Finance leaders share common complaints about managing cloud costs:
- We don’t know what we don’t know, so we don’t know where to start.
- Constantly changing infrastructure means that by the time we figure it out, it’s changed.
- Even when we know where we’re spending, we don’t know how changing the spending might impact our engineering operations.
Unfortunately, the inability to resolve these challenges is not only costing your company money today, but also having trickle-down effects – inaccurate forecasts, overstated margin assumptions, and uninformed pricing decisions as you scale.
Macro focus misses micro opportunities
Preventing these business- crippling problems is fundamental to Cloud FinOps and starts with a better understanding of how cloud dollars are being allocated.
Many companies do not evaluate their cloud spending at a granularity that aligns with their ability to take action. When companies aggregate cloud costs across their organization, while granular cloud spending decisions are being made by individual employees or teams, there’s a disconnect between the provided data and the people who can affect change.
As a result, when cost concerns arise, there’s no clear accountability for resolving the problem.
Knowing how far to drill down into your cloud bill will depend on the structure and division of responsibility within your organization. Ask yourself these questions:
- Are there line items in your cloud bill that are aggregated together in a way that hinders your ability to assess where usage or costs are coming from?
- Do you have a clear division in your cloud costs between product/service delivery and investment/R&D?
- Can you report unit costs (cost-per-usage/volume) and derive unit margins for all cloud services/products?
- Can you forecast unit costs (cost-per-usage/volume) and derive unit margins in scenario planning and what-if analyses?
People will resist. Keep moving.
Answering these questions is a start, but real change will be driven by your people.
However, people think they are too busy for change. When it comes to initiating a FinOps initiative, “too busy” translates into “too afraid of what will be found when you dig deeper.”
This is because most conversations about cloud spending start with questioning why costs are so high and what infrastructure decisions drove the increase. (See 5 Mistakes to Avoid When Starting FinOps). Even if these decisions were planned and justified, people will still react defensively to protect decisions they’ve made to deliver on their assigned objectives.
What they hear is you changing the game by asking about cost and efficiency.
They will resist.
They will resist adding responsibilities that do not align with their current objectives.
They will resist gathering the data that helps you unlock your cloud spending.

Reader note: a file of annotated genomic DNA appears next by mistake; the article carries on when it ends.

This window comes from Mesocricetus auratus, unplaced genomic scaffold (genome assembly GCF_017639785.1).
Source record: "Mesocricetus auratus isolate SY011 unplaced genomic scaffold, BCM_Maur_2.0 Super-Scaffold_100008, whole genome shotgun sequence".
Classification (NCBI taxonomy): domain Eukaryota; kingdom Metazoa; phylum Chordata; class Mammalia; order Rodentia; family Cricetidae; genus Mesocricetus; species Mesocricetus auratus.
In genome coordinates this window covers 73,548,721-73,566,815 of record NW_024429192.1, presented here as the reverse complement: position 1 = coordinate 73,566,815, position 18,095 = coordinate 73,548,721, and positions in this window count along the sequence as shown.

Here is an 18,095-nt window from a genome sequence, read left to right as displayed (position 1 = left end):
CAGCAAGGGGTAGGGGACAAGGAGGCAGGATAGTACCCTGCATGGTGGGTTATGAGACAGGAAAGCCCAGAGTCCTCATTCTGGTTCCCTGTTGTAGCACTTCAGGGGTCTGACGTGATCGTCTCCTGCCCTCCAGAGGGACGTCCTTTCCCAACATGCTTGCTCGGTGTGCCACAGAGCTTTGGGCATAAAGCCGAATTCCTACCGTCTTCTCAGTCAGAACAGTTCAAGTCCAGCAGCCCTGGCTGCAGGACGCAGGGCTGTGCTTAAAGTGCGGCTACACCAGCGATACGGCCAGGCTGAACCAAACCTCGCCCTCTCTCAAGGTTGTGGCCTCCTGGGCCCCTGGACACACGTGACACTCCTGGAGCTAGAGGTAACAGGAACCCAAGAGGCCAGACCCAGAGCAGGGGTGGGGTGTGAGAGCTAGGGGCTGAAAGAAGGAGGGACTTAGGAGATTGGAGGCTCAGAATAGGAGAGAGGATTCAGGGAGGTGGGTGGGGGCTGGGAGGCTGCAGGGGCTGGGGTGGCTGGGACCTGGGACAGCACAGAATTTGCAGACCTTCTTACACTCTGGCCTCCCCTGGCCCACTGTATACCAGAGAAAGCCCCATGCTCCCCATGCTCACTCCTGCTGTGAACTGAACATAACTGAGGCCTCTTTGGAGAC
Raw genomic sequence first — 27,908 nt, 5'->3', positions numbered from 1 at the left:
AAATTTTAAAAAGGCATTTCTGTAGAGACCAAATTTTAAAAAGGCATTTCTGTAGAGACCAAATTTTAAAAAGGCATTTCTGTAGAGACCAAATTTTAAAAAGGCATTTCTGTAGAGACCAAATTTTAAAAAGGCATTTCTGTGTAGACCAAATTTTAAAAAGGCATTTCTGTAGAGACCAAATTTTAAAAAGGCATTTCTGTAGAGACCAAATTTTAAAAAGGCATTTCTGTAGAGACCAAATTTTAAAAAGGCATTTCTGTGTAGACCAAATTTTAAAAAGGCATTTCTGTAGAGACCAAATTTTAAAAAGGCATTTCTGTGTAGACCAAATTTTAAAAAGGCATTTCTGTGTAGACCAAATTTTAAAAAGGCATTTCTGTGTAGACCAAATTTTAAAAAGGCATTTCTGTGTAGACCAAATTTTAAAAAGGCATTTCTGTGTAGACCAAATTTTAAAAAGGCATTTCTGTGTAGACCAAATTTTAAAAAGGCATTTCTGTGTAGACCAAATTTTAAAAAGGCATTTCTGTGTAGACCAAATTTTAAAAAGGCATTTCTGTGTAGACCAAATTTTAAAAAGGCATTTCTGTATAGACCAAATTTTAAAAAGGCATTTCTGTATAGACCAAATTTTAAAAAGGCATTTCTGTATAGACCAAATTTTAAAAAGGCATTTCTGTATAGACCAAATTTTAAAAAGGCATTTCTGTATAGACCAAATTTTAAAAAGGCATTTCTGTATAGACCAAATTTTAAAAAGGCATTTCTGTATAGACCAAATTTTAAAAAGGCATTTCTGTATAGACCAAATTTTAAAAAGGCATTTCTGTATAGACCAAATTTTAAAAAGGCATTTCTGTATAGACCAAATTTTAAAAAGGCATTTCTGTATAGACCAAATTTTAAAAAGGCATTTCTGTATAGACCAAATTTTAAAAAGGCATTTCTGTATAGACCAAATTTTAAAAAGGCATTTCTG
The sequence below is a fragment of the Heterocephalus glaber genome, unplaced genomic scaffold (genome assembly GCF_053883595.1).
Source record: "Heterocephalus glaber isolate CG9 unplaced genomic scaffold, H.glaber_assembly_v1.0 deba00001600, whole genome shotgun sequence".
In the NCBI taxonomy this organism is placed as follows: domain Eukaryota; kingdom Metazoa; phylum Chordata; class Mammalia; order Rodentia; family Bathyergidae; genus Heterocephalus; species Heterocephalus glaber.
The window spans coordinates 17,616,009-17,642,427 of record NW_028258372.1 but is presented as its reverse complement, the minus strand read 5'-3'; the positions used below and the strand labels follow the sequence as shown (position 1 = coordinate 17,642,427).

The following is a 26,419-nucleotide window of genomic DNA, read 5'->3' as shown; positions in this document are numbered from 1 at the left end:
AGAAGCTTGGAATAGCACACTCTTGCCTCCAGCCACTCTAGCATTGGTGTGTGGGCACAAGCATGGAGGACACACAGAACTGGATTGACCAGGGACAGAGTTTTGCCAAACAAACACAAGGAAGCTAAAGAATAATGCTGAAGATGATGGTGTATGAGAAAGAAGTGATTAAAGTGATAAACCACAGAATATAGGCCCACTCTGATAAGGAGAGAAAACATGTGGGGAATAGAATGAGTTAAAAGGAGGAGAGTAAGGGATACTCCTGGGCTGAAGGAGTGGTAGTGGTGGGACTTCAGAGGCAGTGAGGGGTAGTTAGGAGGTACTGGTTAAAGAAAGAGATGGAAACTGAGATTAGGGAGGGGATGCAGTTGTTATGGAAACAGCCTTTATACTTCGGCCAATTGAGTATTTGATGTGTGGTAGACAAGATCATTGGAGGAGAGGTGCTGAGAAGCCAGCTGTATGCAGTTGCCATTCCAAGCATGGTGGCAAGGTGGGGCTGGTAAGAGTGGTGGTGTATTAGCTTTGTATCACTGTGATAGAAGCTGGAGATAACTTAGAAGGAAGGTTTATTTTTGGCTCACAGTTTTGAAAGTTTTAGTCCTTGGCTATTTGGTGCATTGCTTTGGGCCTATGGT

They will resist tagging and mapping exercises that reveal how costs are allocated.
They will resist speculation about how future work will impact costs.
None of this resistance is because they don’t believe in FinOps or want more efficient cloud spending. It is because they are afraid that you will tell them that they are wrong, make them jump through more hoops, or ask them to do more with less.
This discomfort is good. Added visibility may lead to added vulnerability, but it also leads to added accountability.
The problem is that, previously, “accountability” was used to criticize and take resources away. With FinOps, accountability equals ownership. You want your people to have the full cost and operational understanding so they can own and be the heroes of the efficiency and cost saving story.
However to get to a point where accountability equals ownership, they need to stop being afraid of the change and get over their resistance. This starts with changing the expectations.
People should be able to see and measure the value that their work is bringing to the organization and its customers.
When they can, these are the people who are recognized for their work. These are the people that are chosen to solve big problems and run critical initiatives. These are the people who are looked at first for promotions.
When others see this, they will be part of the laser-focused goal to create the best cloud financial and engineering ecosystem for today’s needs and tomorrow’s growth. Or, they will find an organization where they can work without being accountable for waste and results.
Accept where you are or change
If your organization is too resistant to FinOps concepts, it may not be possible to start yet. Chances are that cost-cutting cycles and best-guess decision making will allow you to mask the twin realities of increasing costs and shrinking margins, at least for a while.
However, high performing organizations will eventually stop accepting this defeat and welcome the change, as hard as it may be. When they do, FinOps practices will fundamentally alter decision-making and improve margins, turning your cloud infrastructure from a cost center to a profit engine.